NEW ORLEANS, La. (WVUE) -
As we get ready to start the fantasy football year, there are certain guys I think you should be higher on than others. I know drafts have already happened. So if you have one of the “worse than projected” guys on your list, fear not. They’ll still produce, but it just might not turn out how you thought.
But let’s start on a positive note instead with the guys that I think will outperform their draft position.
Better than projected
TE Jared Cook, Saints
The fear with Cook is that he’s heavily touchdown dependent, which he kind of is. But with how many opportunities he’ll have in the red zone with this offense, he just might be able to stand on that touchdown dependency. Not to mention, the chemistry he has with Drew Brees will not have a full season to play out barring any injuries.
Cook was a guy you could get in the 9th round or even later. He could outperform some of the tight ends taken much earlier.
RB James White, Patriots
White was another guy you could find sitting around in the 8th round or beyond (in ESPN leagues), ranked behind a lot of running backs without defined roles, like J.K. Dobbins or Phillip Lindsay. White has a defined role. In fact, he’s probably the only Patriots running back that can be steadily relied on to have some sort of impact. He’s the pass-catching back that thrives off creating mismatches, and just because he has a new quarterback doesn’t mean that’s going to kill his fantasy value. Cam Newton was part of making Christian McCaffrey a PPR machine, and he can do the same for White.
WR Adam Thielen, Vikings
No more Stefon Diggs. No problem. Thielen is far and away Kirk Cousins' preferred target now with Diggs in Buffalo, and I wouldn’t doubt him getting more than 100 targets this season. For reference, Cousins targeted Diggs 94 times a year ago. Thielen, assuming he stays healthy, should take a few of those away. That means a high floor, especially in PPR leagues.
TE Hayden Hurst, Falcons
I was surprised to see Hurst so far down the tight end rankings (TE12), but I guess that’s what comes when you’re unproven with a new team. However, I see a tight end that Atlanta targeted specifically to replace Austin Hooper. It appears over the last few years, Matt Ryan’s been targeting the position more, and if Hurst gets even 80 percent of Hooper’s targets in a pass-happy offense that should play a lot of football in the red zone, he’ll certainly outperform his draft position.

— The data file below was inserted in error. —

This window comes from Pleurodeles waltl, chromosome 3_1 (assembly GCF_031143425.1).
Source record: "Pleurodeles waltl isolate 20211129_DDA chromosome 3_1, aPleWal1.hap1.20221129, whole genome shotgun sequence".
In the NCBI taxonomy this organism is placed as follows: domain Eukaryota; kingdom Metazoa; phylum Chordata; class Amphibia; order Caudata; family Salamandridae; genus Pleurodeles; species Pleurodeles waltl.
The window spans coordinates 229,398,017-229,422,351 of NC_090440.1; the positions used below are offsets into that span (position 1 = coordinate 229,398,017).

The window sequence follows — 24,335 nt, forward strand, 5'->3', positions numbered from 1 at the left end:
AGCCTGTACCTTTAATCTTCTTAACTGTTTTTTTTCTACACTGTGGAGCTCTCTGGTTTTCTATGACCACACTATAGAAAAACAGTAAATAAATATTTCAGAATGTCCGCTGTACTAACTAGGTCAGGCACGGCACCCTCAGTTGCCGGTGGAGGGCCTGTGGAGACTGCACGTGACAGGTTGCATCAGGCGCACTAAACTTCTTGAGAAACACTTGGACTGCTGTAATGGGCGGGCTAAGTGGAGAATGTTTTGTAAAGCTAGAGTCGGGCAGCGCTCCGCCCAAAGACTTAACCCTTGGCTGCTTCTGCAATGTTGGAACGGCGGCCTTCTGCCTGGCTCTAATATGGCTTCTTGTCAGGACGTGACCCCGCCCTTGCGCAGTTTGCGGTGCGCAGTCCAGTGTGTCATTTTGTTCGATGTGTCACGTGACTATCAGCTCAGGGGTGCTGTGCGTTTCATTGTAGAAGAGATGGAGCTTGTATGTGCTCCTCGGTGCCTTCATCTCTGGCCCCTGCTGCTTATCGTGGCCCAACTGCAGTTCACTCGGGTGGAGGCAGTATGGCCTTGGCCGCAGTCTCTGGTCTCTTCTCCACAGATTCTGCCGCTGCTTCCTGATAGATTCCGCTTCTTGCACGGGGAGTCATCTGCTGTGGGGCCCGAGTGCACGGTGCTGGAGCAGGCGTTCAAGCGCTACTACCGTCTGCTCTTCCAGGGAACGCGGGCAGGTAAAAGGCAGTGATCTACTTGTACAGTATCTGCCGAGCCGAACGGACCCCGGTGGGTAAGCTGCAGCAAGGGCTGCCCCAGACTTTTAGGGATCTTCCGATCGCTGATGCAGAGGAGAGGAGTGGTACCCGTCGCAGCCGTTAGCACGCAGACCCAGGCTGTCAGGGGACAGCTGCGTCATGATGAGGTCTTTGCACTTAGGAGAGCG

TE Jack Doyle, Colts
He no longer has to compete with Eric Ebron for targets. And the next best tight end, Trey Burton, who’s still yet to prove himself anywhere consistently, is currently injured. Rivers has been known to feed his tight ends. If Doyle wasn’t drafted in your league, stash him and see how he plays. He could be this year’s Darren Waller.
Worse than projected
TE Darren Waller, Raiders
Speaking of Waller, I see a bit of regression because I don’t see the large volume of targets. He made a living off of the barrage of footballs thrown his way by Derek Carr. But this year, the Raiders added two receivers in the draft that they’ll be focused on getting the ball to as well, not to mention, Waller was never a big touchdown guy. For all he did in 2019, he only caught three touchdown passes. The tight ends mentioned above could very well outperform him in 2020.
WR Emmanuel Sanders, Saints
Great for the Saints offense. Probably not so great for your fantasy team. That’s what happens when you have so many good players on one team. They’re attractive because of the possibilities, but I don’t think Sanders will be able to do enough to keep you from pulling your hair out every week waiting for him to hit on a big play. Michael Thomas and Alvin Kamara own the target share on this team. I still think Jared Cook is more of a third option than Sanders for now. We’ll see what happens.
WR JuJu Smith-Schuster, Steelers
The biggest reason I’m down on Smith-Schuster: we don’t know his true upside. His best year came playing opposite Antonio Brown, who did him the favor of drawing the toughest coverage assignments while Smith-Schuster ate against lesser corners. Does he have what it takes to be the man? Having Big Ben healthy will certainly help him produce, but I’m also not a fan of relying on an aging Roethlisberger to prop up the fantasy value of the entire offense. Avoid all Steelers has been my motto.
WR Mecole Hardman, Chiefs
Week 1 confirmed my fears about Hardman. There’s just not enough football to go around. He’s a home run threat on any play, but the targets are few and far between, and that’s probably putting it lightly. Travis Kelce and Tyreek Hill are the primary targets, and when healthy, Sammy Watkins still gets more snaps and, therefore, targets than Hardman. To make matters worse for Hardman owners, at least from what we saw in their first game, the Chiefs are content taking the a little air out of the ball and running the rookie Clyde Edwards-Helaire to milk clock and finish games. I’m not sure where Hardman’s fantasy value fits in here.
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